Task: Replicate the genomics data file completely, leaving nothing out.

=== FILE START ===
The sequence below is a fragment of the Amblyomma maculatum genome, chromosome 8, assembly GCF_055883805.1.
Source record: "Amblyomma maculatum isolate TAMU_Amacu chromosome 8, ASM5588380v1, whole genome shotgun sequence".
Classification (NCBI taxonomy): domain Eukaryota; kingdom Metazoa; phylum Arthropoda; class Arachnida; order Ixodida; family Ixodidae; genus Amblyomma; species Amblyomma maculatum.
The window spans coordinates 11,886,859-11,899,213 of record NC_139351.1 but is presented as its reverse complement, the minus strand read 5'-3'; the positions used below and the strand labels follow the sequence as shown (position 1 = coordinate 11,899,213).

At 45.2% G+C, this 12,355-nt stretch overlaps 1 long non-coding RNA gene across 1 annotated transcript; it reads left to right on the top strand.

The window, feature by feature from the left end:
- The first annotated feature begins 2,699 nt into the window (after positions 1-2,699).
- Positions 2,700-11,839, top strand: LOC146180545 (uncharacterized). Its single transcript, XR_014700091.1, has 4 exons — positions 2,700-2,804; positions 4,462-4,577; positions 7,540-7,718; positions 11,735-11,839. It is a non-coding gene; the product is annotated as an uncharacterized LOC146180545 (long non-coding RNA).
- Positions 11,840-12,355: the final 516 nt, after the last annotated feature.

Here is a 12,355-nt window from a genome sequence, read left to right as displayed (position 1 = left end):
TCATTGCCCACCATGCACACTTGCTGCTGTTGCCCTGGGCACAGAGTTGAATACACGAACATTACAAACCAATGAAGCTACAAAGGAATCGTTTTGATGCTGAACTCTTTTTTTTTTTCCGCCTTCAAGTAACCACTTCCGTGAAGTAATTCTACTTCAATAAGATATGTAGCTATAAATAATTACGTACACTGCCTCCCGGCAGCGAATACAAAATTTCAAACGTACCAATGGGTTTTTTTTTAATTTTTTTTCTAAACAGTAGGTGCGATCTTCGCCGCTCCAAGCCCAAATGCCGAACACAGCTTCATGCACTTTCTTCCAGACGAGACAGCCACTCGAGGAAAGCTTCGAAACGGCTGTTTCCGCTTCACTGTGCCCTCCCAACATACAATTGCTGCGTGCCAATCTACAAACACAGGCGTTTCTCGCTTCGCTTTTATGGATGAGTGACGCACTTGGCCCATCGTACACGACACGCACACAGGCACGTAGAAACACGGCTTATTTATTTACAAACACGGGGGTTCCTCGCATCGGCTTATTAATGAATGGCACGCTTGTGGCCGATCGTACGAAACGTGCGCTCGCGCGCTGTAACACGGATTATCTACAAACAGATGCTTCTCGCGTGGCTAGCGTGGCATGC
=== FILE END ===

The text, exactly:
The sequence below is a fragment of the Amblyomma maculatum genome, chromosome 8, assembly GCF_055883805.1.
Source record: "Amblyomma maculatum isolate TAMU_Amacu chromosome 8, ASM5588380v1, whole genome shotgun sequence".
Classification (NCBI taxonomy): domain Eukaryota; kingdom Metazoa; phylum Arthropoda; class Arachnida; order Ixodida; family Ixodidae; genus Amblyomma; species Amblyomma maculatum.
The window spans coordinates 11,886,859-11,899,213 of record NC_139351.1 but is presented as its reverse complement, the minus strand read 5'-3'; the positions used below and the strand labels follow the sequence as shown (position 1 = coordinate 11,899,213).

At 45.2% G+C, this 12,355-nt stretch overlaps 1 long non-coding RNA gene across 1 annotated transcript; it reads left to right on the top strand.

The window, feature by feature from the left end:
- The first annotated feature begins 2,699 nt into the window (after positions 1-2,699).
- Positions 2,700-11,839, top strand: LOC146180545 (uncharacterized). Its single transcript, XR_014700091.1, has 4 exons — positions 2,700-2,804; positions 4,462-4,577; positions 7,540-7,718; positions 11,735-11,839. It is a non-coding gene; the product is annotated as an uncharacterized LOC146180545 (long non-coding RNA).
- Positions 11,840-12,355: the final 516 nt, after the last annotated feature.

Here is a 12,355-nt window from a genome sequence, read left to right as displayed (position 1 = left end):
TCATTGCCCACCATGCACACTTGCTGCTGTTGCCCTGGGCACAGAGTTGAATACACGAACATTACAAACCAATGAAGCTACAAAGGAATCGTTTTGATGCTGAACTCTTTTTTTTTTTCCGCCTTCAAGTAACCACTTCCGTGAAGTAATTCTACTTCAATAAGATATGTAGCTATAAATAATTACGTACACTGCCTCCCGGCAGCGAATACAAAATTTCAAACGTACCAATGGGTTTTTTTTTAATTTTTTTTCTAAACAGTAGGTGCGATCTTCGCCGCTCCAAGCCCAAATGCCGAACACAGCTTCATGCACTTTCTTCCAGACGAGACAGCCACTCGAGGAAAGCTTCGAAACGGCTGTTTCCGCTTCACTGTGCCCTCCCAACATACAATTGCTGCGTGCCAATCTACAAACACAGGCGTTTCTCGCTTCGCTTTTATGGATGAGTGACGCACTTGGCCCATCGTACACGACACGCACACAGGCACGTAGAAACACGGCTTATTTATTTACAAACACGGGGGTTCCTCGCATCGGCTTATTAATGAATGGCACGCTTGTGGCCGATCGTACGAAACGTGCGCTCGCGCGCTGTAACACGGATTATCTACAAACAGATGCTTCTCGCGTGGCTAGCGTGGCATGC